For the first time in a century, traffic lights are getting an upgrade, said Tal Kreisler, co-founder and CEO of NoTraffic — an autonomous, AI-driven, cloud-based upgrade.
“If I’m taking you to a journey a hundred years back, traffic lights look like they are today, and they were operating according to exactly the same technology,” Kreisler said. “That’s becoming a problem because we have more and more and more vehicles on the road; congestion is increasing 12% every year. And we don’t have a lot of room to build more lanes and more roads. What we can do is utilize the infrastructure we have in a better way.”
In 2017, Kreisler and his co-founders, Uriel Katz and Or Sela, set out to revolutionize how cities manage the flow of traffic. NoTraffic offers cities and states a suite of hardware and software solutions, including a network of cameras, an artificial intelligence engine and a cloud-based data dashboard that monitors the number of vehicles on the road and autonomously operates traffic lights, reducing congestion and alerting city staff to traffic accidents and other problems on the road.
“We’re managing the network in a much more efficient way, providing a great benefit to the city, and making all of our lives much better and safer,” Kreisler said.
The inspiration for NoTraffic came to co-founder and Chief Technology Officer Uriel Katz in 2011, when he found himself waiting in an intersection alone in the middle of the night, waiting for a green light. He thought there had to be a better solution.
“If there is an accident or any abnormal events, citizens have to report it to the city,” Kreisler said. “We are in 2020, we sent a man to the moon, and we still have to report about intersections not working or stand alone in an intersection in the middle of the night wondering why it’s not being solved yet.”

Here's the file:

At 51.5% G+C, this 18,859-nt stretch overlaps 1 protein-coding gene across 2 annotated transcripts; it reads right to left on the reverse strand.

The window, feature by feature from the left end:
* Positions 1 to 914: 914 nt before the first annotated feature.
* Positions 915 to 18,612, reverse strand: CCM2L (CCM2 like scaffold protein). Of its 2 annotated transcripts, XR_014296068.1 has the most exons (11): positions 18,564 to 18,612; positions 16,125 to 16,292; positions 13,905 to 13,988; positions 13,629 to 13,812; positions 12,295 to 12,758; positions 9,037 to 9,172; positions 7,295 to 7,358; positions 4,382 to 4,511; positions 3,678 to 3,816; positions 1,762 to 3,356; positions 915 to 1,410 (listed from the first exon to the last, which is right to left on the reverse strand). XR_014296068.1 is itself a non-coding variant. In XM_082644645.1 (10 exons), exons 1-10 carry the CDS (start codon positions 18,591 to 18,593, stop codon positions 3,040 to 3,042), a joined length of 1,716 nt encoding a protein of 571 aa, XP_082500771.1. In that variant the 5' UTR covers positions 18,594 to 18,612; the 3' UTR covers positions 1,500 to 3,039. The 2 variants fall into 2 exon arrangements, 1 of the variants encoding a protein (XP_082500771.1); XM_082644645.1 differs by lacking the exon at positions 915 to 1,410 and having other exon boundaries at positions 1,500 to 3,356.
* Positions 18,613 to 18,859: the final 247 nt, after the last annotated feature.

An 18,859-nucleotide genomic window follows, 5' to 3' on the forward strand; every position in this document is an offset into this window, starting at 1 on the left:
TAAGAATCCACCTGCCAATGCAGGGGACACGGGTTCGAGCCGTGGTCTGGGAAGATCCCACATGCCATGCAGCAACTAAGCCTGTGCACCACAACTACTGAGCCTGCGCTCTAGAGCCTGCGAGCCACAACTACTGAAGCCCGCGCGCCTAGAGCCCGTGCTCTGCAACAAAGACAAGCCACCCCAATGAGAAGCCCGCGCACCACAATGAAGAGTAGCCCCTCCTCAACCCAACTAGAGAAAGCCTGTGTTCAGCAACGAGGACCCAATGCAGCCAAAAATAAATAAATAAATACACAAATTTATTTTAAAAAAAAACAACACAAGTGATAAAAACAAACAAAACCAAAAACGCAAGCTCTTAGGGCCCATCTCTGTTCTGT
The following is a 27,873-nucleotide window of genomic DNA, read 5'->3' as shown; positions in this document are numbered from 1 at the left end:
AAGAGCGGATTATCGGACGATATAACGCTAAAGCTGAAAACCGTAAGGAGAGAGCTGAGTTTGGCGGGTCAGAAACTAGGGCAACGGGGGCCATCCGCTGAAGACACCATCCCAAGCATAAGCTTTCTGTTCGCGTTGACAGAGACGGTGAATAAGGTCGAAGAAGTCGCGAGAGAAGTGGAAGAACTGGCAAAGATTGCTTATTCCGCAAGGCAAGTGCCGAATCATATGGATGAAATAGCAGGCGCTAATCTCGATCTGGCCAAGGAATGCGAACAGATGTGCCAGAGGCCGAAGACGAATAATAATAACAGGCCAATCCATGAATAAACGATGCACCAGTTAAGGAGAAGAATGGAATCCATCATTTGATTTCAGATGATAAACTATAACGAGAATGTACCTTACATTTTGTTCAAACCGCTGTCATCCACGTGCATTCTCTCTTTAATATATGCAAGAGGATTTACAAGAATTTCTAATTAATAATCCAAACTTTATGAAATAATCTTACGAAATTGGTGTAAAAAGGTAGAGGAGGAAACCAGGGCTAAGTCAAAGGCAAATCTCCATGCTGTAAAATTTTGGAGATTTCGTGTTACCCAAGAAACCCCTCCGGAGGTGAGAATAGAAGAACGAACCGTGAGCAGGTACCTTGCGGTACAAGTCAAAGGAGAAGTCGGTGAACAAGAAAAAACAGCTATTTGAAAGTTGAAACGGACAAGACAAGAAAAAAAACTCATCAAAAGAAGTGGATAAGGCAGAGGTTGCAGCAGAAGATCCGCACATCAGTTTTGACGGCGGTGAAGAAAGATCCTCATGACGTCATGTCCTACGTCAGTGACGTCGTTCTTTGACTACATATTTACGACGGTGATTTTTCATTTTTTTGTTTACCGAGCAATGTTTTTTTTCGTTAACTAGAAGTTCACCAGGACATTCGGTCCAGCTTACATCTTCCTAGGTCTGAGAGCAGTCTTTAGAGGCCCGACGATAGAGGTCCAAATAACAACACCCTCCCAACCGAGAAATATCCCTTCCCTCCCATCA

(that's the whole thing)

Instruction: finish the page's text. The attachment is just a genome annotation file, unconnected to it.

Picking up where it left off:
Today, the company has headquarters in Palo Alto, California, and Tel Aviv, Israel, and its system has been adopted by cities in California, Arizona and Ohio, and it has offices in Arizona, Florida and Pennsylvania.
In August, the City of Phoenix launched a pilot program to test out NoTraffic’s system at five intersections along Glendale Avenue between Central Avenue and Arizona State Route 51. Data from the project, which is part of the Maricopa Association of Governments’ emerging technology initiative, will be evaluated by researchers at the University of Arizona.
The installation in Phoenix was “a great collaboration with the city,” Kreisler said. “The entire region actually has managed to position itself as a very innovative region, very open-minded people at the forefront of technology.”
NoTraffic is part of the “mobility revolution,” he said, which includes innovations in autonomous vehicles and fleet management, and is positioning itself as a key part of that revolution in the U.S.
“This whole combination, this whole ecosystem is starting to evolve, and we are part of this ecosystem, a fundamental part,” Kreisler said. The company’s decision to focus on the U.S. market is “related to the maturity of the market in terms of wanting to improve and bring new technology, harness new technology.” But the company’s Israeli roots can still be seen in its values.
“What is important is what kind of DNA you inject. How do you create your company in a way that will reflect your agenda and the DNA that you want to add to it?” Kreisler said. “It’s less about where the company is based, but it’s more about the values that you want to create ... I think that people are the most important thing. We are believing in people: customers, partners, employees — no matter what.”
NoTraffic currently has a staff of three in Arizona to monitor systems remotely and alert government partners in real time when issues arise. In the future, Kreisler sees the Arizona office as serving as a hub for the entire region.
“We already established the core, but we’re going to expand it. We’re going to open a massive network operation center that will support our national operation from Arizona,” Kreisler said.
The company’s growth in Arizona was made possible not only by the City of Phoenix, but by partnerships with the Greater Phoenix Economic Council, the Arizona Commerce Authority and the Maricopa Association of Governments. Seeing the level of support for technological innovation that exists in the state, Kreisler said, motivates NoTraffic to keep growing.
“All of them are assisting us a lot — very open, very excited — which is what gives us the drive to run forward,” Kreisler said. “When you see that people are excited about what you bring to the table ...
that’s amazing.” JN